These data also show in more detail the weaknesses of Italy and Spain, which in recent years have been overtaken not only by the first two BRICS (China and Russia) but also by a third, India (see Graph 8). The rise of the other big Asian giant, with more than 1 billion people, can be explained by its minor advances in the export of energy and especially by its progress in the export of primary products and services (Graphs 12 and 13). It is well known that India excels in information technology, but it is also strong in various consultancy and advisory sectors, from call centres to medical treatment to educational support. Brazil, on the other hand, has very little to show in the way of services, and its manufacturing sector has declined. This might relate to the fact that Brazil has in recent years undergone a deindustrialisation phase, not least because of fierce competition from China.
The weaknesses of Italy and Spain can be located in the loss of market share in primary goods. In this regard, competition from Brazil is clearly hurting them in global presence terms. Also significant is their stagnant performances in manufacturing (although here Italy retains a higher level than Spain, explaining its greater economic presence overall) and in services (where Spain, though stronger than Italy, has just been overtaken by India). Finally, in terms of investments, Spain has reached a plateau, while Italy is about to be overtaken by China – which only 10 years ago was relatively absent from this field, behind even Brazil. Overall, Italy and Spain are performing worse than France, which is losing some ground in all sectors (except investments), but very gradually. In any case, all three Mediterranean countries –France, Italy and Spain– need to introduce a number of reforms (for example, reindustrialisation and more investments in value-added services) if they want to retain their fair share of global economic presence.
It is logical that big countries such as China, India or even Brazil should someday overtake the European countries, but this does not justify the stagnation that France, Italy and Spain have experienced in certain fields. Both the UK and Germany have proved that Europe can continue to be highly competitive and productive, and thus retain a good deal of market share in manufacturing, primary goods, services and investments.
Nonetheless, even if the EB5 countries were to enhance productivity, increase their dynamism, and accelerate their growth rates, the structural trend shows that global economic presence is gradually moving eastward.9 India and China have closed the gap over the past 25 years, and it is very likely that they will continue to do so. This, of course, means that if the EB5 countries want to continue to shape the norms and rules in the field of global economic governance, they will have to coordinate their positions much more and act in unison within the EU structures.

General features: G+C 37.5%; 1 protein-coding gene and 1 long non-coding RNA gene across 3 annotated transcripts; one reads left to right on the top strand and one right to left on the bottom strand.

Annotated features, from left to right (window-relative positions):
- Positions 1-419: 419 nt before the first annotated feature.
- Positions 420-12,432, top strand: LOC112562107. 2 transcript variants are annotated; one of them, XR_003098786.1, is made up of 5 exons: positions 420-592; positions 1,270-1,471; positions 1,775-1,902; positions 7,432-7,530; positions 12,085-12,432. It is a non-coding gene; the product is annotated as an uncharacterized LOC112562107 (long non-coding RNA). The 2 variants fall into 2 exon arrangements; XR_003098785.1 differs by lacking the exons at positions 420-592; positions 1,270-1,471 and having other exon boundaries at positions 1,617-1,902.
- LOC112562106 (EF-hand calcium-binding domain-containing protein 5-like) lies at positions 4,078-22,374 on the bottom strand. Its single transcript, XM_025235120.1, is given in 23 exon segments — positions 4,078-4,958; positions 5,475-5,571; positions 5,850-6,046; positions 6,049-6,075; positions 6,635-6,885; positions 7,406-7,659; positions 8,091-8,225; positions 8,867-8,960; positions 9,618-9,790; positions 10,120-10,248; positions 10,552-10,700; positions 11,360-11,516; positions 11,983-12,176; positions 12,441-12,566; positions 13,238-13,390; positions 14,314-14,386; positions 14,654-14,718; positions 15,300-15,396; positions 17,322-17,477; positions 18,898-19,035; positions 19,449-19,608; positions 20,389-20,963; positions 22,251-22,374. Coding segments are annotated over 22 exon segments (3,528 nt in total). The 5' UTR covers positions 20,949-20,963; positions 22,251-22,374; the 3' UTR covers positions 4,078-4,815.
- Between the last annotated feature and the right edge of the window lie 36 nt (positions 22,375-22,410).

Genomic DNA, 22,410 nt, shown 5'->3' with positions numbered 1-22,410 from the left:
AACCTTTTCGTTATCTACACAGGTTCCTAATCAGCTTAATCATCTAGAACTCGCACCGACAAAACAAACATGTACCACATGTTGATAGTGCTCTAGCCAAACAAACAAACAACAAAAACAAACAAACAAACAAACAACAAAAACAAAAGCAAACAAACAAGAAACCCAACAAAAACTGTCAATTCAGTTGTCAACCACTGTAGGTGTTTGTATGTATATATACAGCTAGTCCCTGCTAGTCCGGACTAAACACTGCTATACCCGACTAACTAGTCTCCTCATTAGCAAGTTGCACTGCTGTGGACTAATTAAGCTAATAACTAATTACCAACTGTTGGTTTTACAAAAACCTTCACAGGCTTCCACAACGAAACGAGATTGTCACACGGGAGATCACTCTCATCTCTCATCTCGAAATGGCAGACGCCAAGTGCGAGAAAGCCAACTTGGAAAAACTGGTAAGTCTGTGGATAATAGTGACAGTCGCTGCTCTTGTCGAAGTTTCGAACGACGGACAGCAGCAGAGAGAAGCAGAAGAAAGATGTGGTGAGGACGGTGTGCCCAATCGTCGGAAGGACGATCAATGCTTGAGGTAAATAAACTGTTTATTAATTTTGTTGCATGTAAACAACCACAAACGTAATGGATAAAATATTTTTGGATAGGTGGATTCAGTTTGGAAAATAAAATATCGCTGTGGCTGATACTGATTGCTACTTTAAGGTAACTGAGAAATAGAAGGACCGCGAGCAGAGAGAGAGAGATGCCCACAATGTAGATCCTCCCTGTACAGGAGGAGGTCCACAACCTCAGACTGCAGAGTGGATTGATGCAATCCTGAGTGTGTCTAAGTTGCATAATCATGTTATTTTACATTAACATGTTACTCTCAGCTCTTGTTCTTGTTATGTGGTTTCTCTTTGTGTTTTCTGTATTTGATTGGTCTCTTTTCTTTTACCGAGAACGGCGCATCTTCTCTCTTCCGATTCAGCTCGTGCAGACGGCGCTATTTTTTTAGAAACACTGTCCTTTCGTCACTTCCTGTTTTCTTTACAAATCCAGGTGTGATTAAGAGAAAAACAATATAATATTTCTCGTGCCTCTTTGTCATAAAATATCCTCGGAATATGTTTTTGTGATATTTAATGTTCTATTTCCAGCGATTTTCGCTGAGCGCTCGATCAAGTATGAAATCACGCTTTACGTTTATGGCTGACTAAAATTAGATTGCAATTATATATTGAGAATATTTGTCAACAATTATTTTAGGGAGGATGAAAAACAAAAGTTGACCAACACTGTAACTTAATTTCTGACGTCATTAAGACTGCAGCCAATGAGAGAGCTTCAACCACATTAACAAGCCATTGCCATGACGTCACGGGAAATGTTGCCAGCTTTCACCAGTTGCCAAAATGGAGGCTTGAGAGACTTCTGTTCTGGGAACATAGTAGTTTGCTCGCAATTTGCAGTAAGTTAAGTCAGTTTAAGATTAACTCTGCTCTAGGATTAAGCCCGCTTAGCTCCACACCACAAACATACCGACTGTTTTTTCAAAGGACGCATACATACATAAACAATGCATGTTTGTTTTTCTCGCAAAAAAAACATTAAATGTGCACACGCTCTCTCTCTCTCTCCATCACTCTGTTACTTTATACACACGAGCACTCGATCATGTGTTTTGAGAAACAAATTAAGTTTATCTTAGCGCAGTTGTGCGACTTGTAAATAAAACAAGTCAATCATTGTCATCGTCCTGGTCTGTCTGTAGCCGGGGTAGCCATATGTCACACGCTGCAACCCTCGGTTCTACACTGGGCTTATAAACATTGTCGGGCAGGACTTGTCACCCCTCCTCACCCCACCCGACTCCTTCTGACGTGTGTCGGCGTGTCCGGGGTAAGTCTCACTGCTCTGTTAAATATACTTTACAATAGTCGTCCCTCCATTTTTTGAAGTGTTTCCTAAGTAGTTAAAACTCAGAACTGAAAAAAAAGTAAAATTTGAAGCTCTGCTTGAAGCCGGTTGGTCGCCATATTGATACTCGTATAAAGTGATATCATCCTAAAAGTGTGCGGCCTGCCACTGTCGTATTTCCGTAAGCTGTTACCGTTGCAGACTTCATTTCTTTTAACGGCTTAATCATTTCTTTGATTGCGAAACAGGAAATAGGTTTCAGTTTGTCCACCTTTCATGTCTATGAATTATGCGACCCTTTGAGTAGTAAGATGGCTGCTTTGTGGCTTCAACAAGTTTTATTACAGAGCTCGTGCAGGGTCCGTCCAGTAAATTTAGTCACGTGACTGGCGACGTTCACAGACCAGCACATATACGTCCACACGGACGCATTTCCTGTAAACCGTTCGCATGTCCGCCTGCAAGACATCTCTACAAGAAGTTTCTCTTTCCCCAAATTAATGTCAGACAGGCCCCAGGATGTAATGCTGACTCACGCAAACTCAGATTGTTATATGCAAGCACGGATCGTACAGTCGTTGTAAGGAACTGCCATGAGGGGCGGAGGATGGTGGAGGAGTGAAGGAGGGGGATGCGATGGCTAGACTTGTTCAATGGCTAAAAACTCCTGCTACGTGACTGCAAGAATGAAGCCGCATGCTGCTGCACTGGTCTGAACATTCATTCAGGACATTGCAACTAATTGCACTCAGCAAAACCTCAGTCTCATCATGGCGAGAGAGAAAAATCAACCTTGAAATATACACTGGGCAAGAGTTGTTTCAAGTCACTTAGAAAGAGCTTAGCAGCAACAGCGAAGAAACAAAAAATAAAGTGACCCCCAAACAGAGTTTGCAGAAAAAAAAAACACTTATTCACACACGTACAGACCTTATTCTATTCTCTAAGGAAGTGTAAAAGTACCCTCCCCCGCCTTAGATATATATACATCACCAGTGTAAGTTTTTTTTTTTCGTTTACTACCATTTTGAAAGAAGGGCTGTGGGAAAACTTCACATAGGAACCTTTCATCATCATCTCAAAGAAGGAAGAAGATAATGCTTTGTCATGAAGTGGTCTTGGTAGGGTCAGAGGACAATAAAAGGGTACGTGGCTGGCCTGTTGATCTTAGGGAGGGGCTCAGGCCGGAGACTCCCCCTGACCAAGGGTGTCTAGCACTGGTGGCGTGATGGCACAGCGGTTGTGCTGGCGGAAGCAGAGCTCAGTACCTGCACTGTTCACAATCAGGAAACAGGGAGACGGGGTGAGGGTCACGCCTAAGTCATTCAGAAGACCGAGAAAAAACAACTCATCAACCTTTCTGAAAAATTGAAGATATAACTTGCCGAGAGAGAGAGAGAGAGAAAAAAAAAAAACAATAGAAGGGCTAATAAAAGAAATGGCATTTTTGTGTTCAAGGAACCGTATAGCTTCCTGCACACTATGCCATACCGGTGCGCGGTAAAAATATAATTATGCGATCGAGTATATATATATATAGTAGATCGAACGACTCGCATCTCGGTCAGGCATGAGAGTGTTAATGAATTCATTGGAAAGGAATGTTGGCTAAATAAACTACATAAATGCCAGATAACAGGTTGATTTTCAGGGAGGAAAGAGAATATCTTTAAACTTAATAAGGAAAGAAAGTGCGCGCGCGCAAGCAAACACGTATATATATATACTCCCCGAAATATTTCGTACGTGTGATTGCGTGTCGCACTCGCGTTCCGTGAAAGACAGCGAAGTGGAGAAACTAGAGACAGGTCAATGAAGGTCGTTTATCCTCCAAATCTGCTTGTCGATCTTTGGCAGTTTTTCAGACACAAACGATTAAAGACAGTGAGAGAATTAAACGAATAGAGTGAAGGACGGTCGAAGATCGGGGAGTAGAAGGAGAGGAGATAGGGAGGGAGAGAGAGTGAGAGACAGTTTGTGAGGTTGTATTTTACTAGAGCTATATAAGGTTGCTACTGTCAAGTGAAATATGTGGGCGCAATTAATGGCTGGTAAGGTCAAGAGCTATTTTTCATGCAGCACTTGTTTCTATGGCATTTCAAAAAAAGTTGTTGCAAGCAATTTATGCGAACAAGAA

In this regard, it is worrying to hear an ever-greater number of voices from the best performing countries (the UK and Germany, but also France), calling for a renationalisation of their economies; in the UK there is even talk of leaving the EU (the so-called Brexit). Although these three countries still have a lot of global economic presence, and global presence overall (including military and soft), they will become mid-sized economies unable to compete with the US, China or India unless they join efforts. If they do not, their global economic footprint will only diminish faster.
Senior Analyst in International Political Economy at the Elcano Royal Institute | @miotei
1 See Kishore Mahbubani (2008), The New Asian Hemisphere: The Irresistible Power Shift to the East, Public Affairs, New York; and Danny Quah (2011), ‘The Global Economy’s Shifting Centre of Gravity’, Global Policy, vol. 2, nr 3, p. 3-9. For a review of the literature see Michael Cox (2012), ‘Power Shifts, Economic Change and the Decline of the West’, International Relations, vol. 26, nr 4, p. 369-388.
2 Andrew Moravcsik (2013), ‘Why Europe is the other Superpower in the 21st Century (and China is Not)’, paper presented at Johns Hopkins School of Advanced International Studies, Baltimore, 6/IX/2013.
3 Both concepts, the BRIC and the N11, were coined by Jim O’Neill, the chief economist at Goldman Sachs, in 2001 and 2005, respectively.
4 Hans Kundnani & Jonas Parello-Plesner (2012), ‘China and Germany: Why the Emerging Special Relationship Matters for Europe’, Policy Brief ECFR 55, ECFR, May.
5 Oh-Seok Hyun (2012), ‘South Korea miracle sets shining example’, The National, 14/VI/2012.
6 Despite the fact that the UK has surpassed Germany in global presence, as shown in Iliana Olivié & Manuel Gracia (2015), Elcano Global Presence Index 2015, Elcano Royal Institute.
7 This concept was first used by Martin Wolf (2010), ‘China and Germany unite to impose global deflation’, Financial Times, 16/III/2010.
8 Hans Kundnani (2015), The Paradox of German Power, Oxford, Oxford University Press.
9 As pointed out in Iliana Olivié & Manuel Gracia (2013), Elcano Global Presence Index 2012, Elcano Royal Institute.